Businesses in Edinburgh's Old Town claim street closures caused havoc

OLD Town traders say the council needs to “up its game” over summer street closures in the city centre, claiming visitors thought the barriers meant there was a police incident.

Monday, 30th September 2019, 7:00 am
James McGregor says the council needs to "up its game".

Several streets in the historic heart of the Capital were closed from July 28 until September 1 as part of the Summertime Streets initiative to make it easier and safer for people to walk around.

But traders involved in Original Edinburgh, the project to secure Business Improvement District (BID) status for the Old Town, complained the scheme was badly managed.

They claimed some businesses suffered “significant loss of revenue” and the street closures made it more difficult to have their waste collected.

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James McGregor, owner of the Royal McGregor Whisky Bar and Restaurant, and chair of the Original Edinburgh steering group said: “I’ve been running businesses in the Old Town for 20 years, and we’re all acutely aware of the need to manage our public space, especially during festival time, for safety and to maximise the experience for our visitors. However, the way in which the Summertime Streets policy was delivered this year caused havoc for many local traders and residents alike.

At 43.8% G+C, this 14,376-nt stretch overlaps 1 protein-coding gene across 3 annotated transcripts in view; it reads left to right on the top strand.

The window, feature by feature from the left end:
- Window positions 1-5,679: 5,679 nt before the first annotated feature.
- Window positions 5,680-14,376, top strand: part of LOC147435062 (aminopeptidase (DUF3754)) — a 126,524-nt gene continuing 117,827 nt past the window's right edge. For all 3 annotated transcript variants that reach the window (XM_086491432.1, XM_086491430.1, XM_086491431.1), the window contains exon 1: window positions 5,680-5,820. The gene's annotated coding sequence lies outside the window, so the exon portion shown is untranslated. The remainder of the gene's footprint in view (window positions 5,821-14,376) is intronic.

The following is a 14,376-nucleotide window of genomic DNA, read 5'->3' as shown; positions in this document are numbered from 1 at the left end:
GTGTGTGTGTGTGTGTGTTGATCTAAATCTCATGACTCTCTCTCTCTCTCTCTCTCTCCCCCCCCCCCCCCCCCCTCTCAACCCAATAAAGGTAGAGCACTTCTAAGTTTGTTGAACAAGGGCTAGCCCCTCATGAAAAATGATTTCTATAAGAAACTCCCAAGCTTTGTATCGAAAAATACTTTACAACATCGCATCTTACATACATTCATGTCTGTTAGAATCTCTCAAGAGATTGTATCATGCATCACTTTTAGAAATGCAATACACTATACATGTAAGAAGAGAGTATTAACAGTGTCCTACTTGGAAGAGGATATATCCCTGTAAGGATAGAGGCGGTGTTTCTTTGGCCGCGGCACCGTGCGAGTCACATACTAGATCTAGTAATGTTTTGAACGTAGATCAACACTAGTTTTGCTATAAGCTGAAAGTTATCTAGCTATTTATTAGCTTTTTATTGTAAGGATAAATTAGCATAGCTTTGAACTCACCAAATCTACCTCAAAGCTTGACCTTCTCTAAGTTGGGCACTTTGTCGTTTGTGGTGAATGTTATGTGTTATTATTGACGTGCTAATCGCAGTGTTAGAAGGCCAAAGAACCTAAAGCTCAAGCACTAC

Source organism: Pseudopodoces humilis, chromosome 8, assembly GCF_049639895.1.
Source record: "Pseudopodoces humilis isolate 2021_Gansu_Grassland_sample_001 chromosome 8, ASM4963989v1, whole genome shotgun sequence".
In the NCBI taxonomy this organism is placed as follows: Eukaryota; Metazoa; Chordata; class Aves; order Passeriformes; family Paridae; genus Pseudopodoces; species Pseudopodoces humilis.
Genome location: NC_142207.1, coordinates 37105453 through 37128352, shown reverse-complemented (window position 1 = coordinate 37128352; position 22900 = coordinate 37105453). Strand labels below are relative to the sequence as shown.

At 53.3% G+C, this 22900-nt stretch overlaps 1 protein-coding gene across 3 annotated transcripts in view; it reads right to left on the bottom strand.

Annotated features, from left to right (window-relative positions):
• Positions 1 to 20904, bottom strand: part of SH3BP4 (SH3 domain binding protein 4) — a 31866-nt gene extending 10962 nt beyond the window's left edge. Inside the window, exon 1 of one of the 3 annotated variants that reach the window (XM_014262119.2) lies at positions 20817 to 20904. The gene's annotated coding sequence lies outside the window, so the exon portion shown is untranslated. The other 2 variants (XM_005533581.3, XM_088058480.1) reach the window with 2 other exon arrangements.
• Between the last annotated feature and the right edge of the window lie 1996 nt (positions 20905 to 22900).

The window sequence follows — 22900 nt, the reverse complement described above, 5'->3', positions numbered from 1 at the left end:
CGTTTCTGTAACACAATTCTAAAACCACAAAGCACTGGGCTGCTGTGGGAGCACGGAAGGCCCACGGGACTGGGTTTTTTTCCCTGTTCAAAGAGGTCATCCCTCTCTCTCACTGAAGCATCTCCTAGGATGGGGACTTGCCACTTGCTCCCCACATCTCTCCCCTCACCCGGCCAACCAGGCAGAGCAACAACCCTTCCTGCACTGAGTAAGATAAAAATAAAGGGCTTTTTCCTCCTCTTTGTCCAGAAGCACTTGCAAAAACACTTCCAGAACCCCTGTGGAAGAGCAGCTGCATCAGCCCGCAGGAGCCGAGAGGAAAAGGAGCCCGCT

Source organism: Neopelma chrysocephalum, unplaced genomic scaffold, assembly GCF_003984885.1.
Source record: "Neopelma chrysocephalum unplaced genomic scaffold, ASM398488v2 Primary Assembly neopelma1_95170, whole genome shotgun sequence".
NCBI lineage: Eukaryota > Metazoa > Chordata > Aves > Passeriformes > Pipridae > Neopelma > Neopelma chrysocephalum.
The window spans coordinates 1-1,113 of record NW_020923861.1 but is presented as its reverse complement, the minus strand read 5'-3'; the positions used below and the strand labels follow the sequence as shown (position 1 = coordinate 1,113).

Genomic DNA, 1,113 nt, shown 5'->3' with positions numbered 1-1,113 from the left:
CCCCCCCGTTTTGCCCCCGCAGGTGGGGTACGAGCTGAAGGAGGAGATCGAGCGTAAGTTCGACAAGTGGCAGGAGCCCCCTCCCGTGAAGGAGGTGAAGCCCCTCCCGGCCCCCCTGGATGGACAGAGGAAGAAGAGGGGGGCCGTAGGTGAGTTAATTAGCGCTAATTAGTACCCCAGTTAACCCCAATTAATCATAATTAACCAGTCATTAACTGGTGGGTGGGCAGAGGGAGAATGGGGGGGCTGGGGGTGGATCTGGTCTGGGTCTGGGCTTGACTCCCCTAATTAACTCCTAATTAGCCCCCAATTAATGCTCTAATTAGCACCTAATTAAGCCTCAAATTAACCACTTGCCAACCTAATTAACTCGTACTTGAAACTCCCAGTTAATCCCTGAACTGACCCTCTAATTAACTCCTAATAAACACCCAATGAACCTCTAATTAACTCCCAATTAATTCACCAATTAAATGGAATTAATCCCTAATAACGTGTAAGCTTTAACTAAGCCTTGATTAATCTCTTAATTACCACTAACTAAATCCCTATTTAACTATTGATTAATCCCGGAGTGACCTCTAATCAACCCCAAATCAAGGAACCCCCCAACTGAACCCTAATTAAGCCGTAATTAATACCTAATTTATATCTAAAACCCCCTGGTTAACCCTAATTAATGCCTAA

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“We understand the need to try new initiatives, but it needs to be delivered properly and in consultation with local residents and businesses.

“If the council wants to continue with this policy, it needs to really up its game.”

Transport and environment convener Lesley Macinnes said changes were made to the scheme during the five weeks of operation based on feedback.

And she said the council wanted to hear people’s views ahead of a report being discussed at committee.

She said: “Summertime Streets is all about creating a more welcoming, relaxed atmosphere for everyone enjoying the delights of the Old Town during the busy festival period. Restricting traffic meant we could reduce the pressure caused by increased footfall, making it easier to walk around while maintaining access for residents and the emergency services.

“This was the first time there had been such a major transformation in the Old Town at this time of year so it’s inevitable there will have been teething issues. Learning what worked well and what can be improved is key to any new project.”